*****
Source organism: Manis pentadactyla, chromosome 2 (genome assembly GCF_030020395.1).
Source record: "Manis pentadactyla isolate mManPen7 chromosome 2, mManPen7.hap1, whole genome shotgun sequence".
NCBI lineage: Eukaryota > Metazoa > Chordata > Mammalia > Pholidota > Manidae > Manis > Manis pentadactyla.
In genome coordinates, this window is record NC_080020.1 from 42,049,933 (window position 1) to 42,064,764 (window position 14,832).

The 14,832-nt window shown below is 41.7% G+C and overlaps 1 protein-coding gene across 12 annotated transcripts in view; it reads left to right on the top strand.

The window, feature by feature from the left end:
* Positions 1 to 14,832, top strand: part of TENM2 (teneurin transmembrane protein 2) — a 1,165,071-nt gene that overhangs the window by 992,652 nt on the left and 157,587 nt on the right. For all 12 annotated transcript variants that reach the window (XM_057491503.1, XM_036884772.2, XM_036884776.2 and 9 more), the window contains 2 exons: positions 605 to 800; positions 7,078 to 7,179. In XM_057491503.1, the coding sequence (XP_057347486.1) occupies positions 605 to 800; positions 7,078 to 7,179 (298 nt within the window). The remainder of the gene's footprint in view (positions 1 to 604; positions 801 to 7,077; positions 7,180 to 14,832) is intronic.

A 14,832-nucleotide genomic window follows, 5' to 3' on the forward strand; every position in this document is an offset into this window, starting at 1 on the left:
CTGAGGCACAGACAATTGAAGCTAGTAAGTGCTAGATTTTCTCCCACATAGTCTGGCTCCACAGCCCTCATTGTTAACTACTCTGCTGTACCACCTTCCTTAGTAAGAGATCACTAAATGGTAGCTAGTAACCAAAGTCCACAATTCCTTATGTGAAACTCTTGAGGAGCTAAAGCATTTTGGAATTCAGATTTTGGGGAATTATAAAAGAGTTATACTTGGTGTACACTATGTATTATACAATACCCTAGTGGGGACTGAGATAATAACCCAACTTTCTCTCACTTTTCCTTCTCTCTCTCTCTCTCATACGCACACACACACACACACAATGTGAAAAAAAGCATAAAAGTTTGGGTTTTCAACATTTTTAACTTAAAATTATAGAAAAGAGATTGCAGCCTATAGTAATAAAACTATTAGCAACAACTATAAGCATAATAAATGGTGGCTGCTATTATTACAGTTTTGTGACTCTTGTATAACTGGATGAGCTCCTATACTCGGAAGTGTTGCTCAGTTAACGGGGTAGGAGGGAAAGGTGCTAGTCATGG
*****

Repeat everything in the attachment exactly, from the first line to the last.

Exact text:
Source organism: Manis pentadactyla, chromosome 2 (genome assembly GCF_030020395.1).
Source record: "Manis pentadactyla isolate mManPen7 chromosome 2, mManPen7.hap1, whole genome shotgun sequence".
NCBI lineage: Eukaryota > Metazoa > Chordata > Mammalia > Pholidota > Manidae > Manis > Manis pentadactyla.
In genome coordinates, this window is record NC_080020.1 from 42,049,933 (window position 1) to 42,064,764 (window position 14,832).

The 14,832-nt window shown below is 41.7% G+C and overlaps 1 protein-coding gene across 12 annotated transcripts in view; it reads left to right on the top strand.

The window, feature by feature from the left end:
* Positions 1 to 14,832, top strand: part of TENM2 (teneurin transmembrane protein 2) — a 1,165,071-nt gene that overhangs the window by 992,652 nt on the left and 157,587 nt on the right. For all 12 annotated transcript variants that reach the window (XM_057491503.1, XM_036884772.2, XM_036884776.2 and 9 more), the window contains 2 exons: positions 605 to 800; positions 7,078 to 7,179. In XM_057491503.1, the coding sequence (XP_057347486.1) occupies positions 605 to 800; positions 7,078 to 7,179 (298 nt within the window). The remainder of the gene's footprint in view (positions 1 to 604; positions 801 to 7,077; positions 7,180 to 14,832) is intronic.

A 14,832-nucleotide genomic window follows, 5' to 3' on the forward strand; every position in this document is an offset into this window, starting at 1 on the left:
CTGAGGCACAGACAATTGAAGCTAGTAAGTGCTAGATTTTCTCCCACATAGTCTGGCTCCACAGCCCTCATTGTTAACTACTCTGCTGTACCACCTTCCTTAGTAAGAGATCACTAAATGGTAGCTAGTAACCAAAGTCCACAATTCCTTATGTGAAACTCTTGAGGAGCTAAAGCATTTTGGAATTCAGATTTTGGGGAATTATAAAAGAGTTATACTTGGTGTACACTATGTATTATACAATACCCTAGTGGGGACTGAGATAATAACCCAACTTTCTCTCACTTTTCCTTCTCTCTCTCTCTCTCATACGCACACACACACACACACAATGTGAAAAAAAGCATAAAAGTTTGGGTTTTCAACATTTTTAACTTAAAATTATAGAAAAGAGATTGCAGCCTATAGTAATAAAACTATTAGCAACAACTATAAGCATAATAAATGGTGGCTGCTATTATTACAGTTTTGTGACTCTTGTATAACTGGATGAGCTCCTATACTCGGAAGTGTTGCTCAGTTAACGGGGTAGGAGGGAAAGGTGCTAGTCATGG